Seville Traditions: Holy Week

May 6, 2013

Crowds of locals and tourists gather from Palm Sunday to Easter Sunday for Holy Week in Seville. Beginning in the Middle Ages, the tradition honors the death and resurrection of Jesus Christ through processions and music.

“They’ve been waiting all year. For them, it’s very important,” said Mónica González Sanz, a local of Seville.

Many brotherhoods participate in the processions. The main feature of a brotherhood’s procession is the paso, a large float-like structure that bears a religious scene. Pasos usually portray a scene of Jesus or the Virgin Mary. The paso is covered in gold, so if rain falls, the procession will not take place. Costaleros shoulder the weight of the pasos and are hidden underneath. Crowds usually talk during the processions, but fall silent as the paso passes.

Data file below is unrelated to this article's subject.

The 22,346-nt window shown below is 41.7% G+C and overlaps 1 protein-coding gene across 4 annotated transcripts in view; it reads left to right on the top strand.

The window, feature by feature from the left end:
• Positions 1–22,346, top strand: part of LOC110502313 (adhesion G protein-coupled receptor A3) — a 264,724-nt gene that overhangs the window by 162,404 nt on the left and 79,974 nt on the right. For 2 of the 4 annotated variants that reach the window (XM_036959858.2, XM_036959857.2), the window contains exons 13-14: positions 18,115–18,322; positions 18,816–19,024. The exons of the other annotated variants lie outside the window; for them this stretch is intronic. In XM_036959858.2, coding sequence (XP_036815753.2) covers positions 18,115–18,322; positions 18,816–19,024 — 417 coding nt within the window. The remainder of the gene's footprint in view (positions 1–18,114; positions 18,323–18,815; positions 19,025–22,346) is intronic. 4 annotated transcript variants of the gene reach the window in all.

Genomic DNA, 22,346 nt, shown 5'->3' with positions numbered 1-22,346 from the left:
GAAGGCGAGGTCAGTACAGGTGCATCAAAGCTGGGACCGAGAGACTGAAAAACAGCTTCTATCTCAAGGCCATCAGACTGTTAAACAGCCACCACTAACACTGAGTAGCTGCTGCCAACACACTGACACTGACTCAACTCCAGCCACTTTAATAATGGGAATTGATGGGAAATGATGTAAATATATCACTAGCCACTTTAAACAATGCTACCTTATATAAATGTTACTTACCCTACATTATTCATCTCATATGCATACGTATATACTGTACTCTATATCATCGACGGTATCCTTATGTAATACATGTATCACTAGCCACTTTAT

The most celebrated night of Holy Week is La Madruga, the early hours of Good Friday. Beginning at midnight on Good Friday and going on to midday, it’s considered a high point in the procession. El Silencio proceeds during this time. La Macarena, the most well-known image of the Virgin in Seville, and the Virgin of Triana, are also presented.

“The two Virgin Marys are amongst the most revered and lovely, and they enjoy their own type of spiritual rivalry,” said Catherine Gaa, Sunshine and Siestas blogger.

Gaa recommends that visitors during Holy Week remember to respect spiritual boundaries in Seville. She said that though the city is crowded, visitors cannot push their way to the front of processions.

For an open space to watch the processions, try Plaza del Triunfo, located between the Cathedral and Alcázar of Seville. The Isabel II bridge offers a view of the Brotherhoods of Triana, and candles light the bridge during La Madrugá.

Due to large crowds, arrive early for processions. For La Madrugá specifically, arrive at least two hours early.